In the trial fabrication for NPN transistors for 0.5 μm Bi-CMOS, accompanying the low temperature trend of the CMOS process for accomplishing a high package density, both a diffusion furnace heat treatment at 800 C. to 850 C. or a heat treatment by the Rapid Thermal Annealing (RTA) at 1000 C. to 1100 C. are proposed as heat treatment for the emitter. In the heat treatments at 800 C. to 850 C., because of the existence of a residual insulation film (natural silicon oxide film) between the polysilicon thin film and the silicon single crystal substrate, the arsenic impurities forming the emitter can not be diffused from the polysilicon thin film, and therefore, it is necessary to diffuse arsenic by a heat treatment at a high temperature but for a short time, such as RTA or the like. The NPN transistors made on the trial basis under such conditions realize a high performance of 15 GHz fr at a collector-emitter breakdown voltage (BVceo) of 6 V and an emitter-base breakdown voltage (BVebo) of 3 V. The problems with such a process to be solved in the near future are in stabilizing the emitter diffusion since RTA has poor reproducibility and ensuring the emitter-base breakdown voltage is sufficiently larger than the power supply voltage, so as to insure reliability.

The inventors of the present invention proposed a basic idea on which the present invention is based in U.S. patent application Ser. No. 378,671 filed on Jul. 12, 1989, to solve the problems mentioned above. In that application, a method is disclosed for fabricating a semiconductor device which comprises the steps of providing a semiconductor substrate having a single crystalline semiconductor layer of a first conductivity type, forming a first semiconductive region of a second conductivity type in the single crystalline semiconductor layer, forming a dielectric film on the semiconductor substrate either prior to or after the formation of the first semiconductor region, making at least one opening in the dielectric film to expose the first semiconductive region, forming a first non-crystalline semiconductor film on the surface of the first semiconductive region in the opening, forming a second semiconductive region of the first conductivity type into the first semiconductive region by implanting an impurity of the first conductivity type through the first semiconductor film, forming a second non-crystalline semiconductor film on the first semiconductor film and incorporating an impurity of the first conductivity type into the second semiconductor film.

SUMMARY OF THE INVENTION

An essential objective of the present invention is to provide a new method on the basis of the invention mentioned above which is able to form a homogeneous emitter of a desired depth with good reproducibility.

Another objective of the present invention is to provide a fabrication method for semiconductor devices which is capable of removing instabilities due to a natural oxide film formed upon depositing a non-single crystal semiconductor film on a single crystal substrate such as a single crystal silicon substrate.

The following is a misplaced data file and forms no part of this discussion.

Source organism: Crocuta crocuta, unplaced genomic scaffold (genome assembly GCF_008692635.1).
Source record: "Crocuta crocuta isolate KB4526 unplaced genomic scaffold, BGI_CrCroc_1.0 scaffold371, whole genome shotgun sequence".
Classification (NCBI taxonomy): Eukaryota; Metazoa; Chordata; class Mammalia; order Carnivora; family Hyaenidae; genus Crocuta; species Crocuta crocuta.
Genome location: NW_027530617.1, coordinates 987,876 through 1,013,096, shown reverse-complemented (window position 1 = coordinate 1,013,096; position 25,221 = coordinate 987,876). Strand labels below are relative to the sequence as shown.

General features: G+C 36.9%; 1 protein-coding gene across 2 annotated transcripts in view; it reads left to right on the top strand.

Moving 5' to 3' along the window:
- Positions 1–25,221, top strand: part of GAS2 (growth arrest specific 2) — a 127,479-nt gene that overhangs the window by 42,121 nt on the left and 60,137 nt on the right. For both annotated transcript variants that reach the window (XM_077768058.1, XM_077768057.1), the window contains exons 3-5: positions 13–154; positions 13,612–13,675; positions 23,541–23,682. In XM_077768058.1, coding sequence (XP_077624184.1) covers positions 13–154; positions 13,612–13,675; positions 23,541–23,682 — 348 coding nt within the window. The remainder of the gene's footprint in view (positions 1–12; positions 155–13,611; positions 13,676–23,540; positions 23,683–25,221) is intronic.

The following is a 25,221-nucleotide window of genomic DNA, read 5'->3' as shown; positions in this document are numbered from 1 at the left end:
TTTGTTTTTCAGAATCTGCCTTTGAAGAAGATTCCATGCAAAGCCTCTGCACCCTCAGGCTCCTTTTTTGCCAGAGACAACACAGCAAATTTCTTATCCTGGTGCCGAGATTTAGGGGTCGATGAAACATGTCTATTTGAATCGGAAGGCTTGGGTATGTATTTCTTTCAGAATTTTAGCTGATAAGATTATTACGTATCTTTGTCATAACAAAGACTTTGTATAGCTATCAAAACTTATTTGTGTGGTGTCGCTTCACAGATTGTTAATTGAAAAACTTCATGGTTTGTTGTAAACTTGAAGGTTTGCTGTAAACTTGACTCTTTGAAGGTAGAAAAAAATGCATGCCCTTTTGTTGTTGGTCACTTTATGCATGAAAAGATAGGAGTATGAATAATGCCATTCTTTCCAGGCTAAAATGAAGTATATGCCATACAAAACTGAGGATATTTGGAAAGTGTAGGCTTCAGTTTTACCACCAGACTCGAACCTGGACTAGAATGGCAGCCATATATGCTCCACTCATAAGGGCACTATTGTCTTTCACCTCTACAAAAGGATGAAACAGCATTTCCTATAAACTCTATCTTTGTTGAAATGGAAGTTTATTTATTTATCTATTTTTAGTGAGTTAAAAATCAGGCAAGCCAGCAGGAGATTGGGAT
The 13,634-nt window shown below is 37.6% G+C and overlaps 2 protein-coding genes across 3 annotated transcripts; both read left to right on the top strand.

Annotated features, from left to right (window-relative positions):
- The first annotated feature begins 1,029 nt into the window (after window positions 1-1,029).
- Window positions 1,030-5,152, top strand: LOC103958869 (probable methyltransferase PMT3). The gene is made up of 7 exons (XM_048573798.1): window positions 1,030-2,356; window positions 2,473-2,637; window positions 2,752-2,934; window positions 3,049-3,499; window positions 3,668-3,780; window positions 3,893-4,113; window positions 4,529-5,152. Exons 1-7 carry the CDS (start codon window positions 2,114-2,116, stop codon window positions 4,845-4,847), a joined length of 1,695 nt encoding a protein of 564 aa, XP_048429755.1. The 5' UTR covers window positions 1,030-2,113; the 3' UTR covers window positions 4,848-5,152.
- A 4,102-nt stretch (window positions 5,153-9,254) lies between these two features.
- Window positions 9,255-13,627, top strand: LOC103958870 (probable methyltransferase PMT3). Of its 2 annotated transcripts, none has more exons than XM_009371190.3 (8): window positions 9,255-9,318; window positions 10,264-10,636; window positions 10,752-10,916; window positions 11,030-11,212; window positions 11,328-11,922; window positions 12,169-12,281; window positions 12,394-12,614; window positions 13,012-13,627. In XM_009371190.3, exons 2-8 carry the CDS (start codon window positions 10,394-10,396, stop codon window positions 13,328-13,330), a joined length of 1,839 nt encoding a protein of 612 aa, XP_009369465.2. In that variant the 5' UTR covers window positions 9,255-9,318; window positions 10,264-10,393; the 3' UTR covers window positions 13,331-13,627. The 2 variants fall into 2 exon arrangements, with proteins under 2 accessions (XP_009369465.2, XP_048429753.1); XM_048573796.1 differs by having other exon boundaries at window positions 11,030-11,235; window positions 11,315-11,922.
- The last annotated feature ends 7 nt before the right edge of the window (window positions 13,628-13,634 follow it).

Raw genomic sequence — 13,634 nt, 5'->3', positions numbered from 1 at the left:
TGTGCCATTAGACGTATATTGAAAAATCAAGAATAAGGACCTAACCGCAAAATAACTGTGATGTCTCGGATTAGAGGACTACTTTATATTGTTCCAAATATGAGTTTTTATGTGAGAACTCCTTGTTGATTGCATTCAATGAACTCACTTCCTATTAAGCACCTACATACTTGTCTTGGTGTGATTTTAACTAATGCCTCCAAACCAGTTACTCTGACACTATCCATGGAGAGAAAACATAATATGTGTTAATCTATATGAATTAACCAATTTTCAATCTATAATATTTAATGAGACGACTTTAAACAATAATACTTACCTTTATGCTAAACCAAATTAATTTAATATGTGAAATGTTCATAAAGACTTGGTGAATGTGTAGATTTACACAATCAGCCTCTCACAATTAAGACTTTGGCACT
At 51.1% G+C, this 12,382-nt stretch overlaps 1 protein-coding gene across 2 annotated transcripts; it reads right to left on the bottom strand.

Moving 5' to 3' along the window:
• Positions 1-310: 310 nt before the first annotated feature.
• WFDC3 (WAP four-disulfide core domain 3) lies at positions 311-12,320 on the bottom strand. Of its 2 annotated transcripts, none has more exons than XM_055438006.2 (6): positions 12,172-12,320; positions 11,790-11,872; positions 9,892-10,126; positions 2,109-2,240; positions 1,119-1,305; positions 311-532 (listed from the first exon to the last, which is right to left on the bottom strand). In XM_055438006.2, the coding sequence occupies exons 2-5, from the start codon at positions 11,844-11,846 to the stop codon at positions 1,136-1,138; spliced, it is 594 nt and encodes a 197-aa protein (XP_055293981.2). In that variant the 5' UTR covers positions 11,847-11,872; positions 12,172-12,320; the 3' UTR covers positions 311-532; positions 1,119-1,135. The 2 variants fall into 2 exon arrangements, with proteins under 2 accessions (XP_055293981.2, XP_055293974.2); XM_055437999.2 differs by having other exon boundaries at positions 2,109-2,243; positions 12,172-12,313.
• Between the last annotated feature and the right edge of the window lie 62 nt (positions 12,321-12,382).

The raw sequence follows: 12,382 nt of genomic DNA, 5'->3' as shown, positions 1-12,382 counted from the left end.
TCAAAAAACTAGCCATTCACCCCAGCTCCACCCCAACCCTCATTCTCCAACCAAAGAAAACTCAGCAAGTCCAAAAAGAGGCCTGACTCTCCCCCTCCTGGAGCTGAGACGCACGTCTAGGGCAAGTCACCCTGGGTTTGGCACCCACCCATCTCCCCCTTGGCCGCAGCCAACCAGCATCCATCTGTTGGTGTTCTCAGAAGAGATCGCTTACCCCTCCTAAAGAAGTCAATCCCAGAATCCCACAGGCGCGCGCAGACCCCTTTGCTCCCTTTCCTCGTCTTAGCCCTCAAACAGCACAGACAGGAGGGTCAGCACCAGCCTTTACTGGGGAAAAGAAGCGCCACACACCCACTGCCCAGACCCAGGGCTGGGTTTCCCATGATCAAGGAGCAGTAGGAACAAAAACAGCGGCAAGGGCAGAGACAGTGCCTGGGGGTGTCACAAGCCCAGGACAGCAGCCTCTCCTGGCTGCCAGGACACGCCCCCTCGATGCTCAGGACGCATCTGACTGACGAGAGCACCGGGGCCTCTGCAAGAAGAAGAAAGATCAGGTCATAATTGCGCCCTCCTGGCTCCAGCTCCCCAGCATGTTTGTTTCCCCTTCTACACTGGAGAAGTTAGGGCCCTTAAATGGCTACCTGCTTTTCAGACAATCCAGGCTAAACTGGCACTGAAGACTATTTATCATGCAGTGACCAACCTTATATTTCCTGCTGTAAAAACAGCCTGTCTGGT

A further objective of the present invention is to provide a fabrication method for semiconductor devices which is capable of utilizing the solid phase epitaxial growth caused during the emitter diffusion to reduce the base current of a transistor and, thereby, increase the current gain thereof.

A still further objective of the present invention is to provide a fabrication method for semiconductor devices which produces high performance devices by reducing junction capacitances.

In order to accomplish the above-described objectives, the present invention provides a fabrication method for semiconductor devices comprising steps of forming a first semiconductor region of a second conductive type in a single crystal semiconductor layer of a first conductive type, forming a first non-single crystalline semiconductor thin film on the surface of the semiconductor layer with a first residual insulation film put therebetween, implanting ions of an impurity of the first conductive type, through the first semiconductor thin film, into the first semiconductor region to form a second semiconductor region of the first conductive type, so as to destroy the first residual insulation film and concurrently form amorphous regions in the second semiconductor region and the first semiconductor thin film, forming a second semiconductor thin film containing impurities of the first conductive type on the first semiconductor thin film with a second residual insulation film put therebetween, causing a solid phase epitaxial growth in the second semiconductor region and the first semiconductor thin film, while aligning to the single crystal semiconductor layer through a heat treatment to single-crystallize the first semiconductor thin film, while crystallizing the amorphous regions formed therein and forming a metallic electrode on said heat-treated second semiconductor thin film.

The following technical effects can be obtained by the fabrication method according to the present invention:

(1) By implanting an impurity of a first conductive type through a non-single crystalline first semiconductor thin film, for example, amorphous silicon or the like, a second semiconductor region of the first conductive type such as an emitter or the like is formed deeply in a first semiconductor region such as a base or the like, an emitter of homogeneous depth could be formed with good reproducibility through a heat treatment using a comparatively low diffusion temperature or a heat treatment using a comparatively high temperature for short time period, while avoiding influences due to a first thin residual insulation film (natural silicon oxidized film) that will inevitably be formed.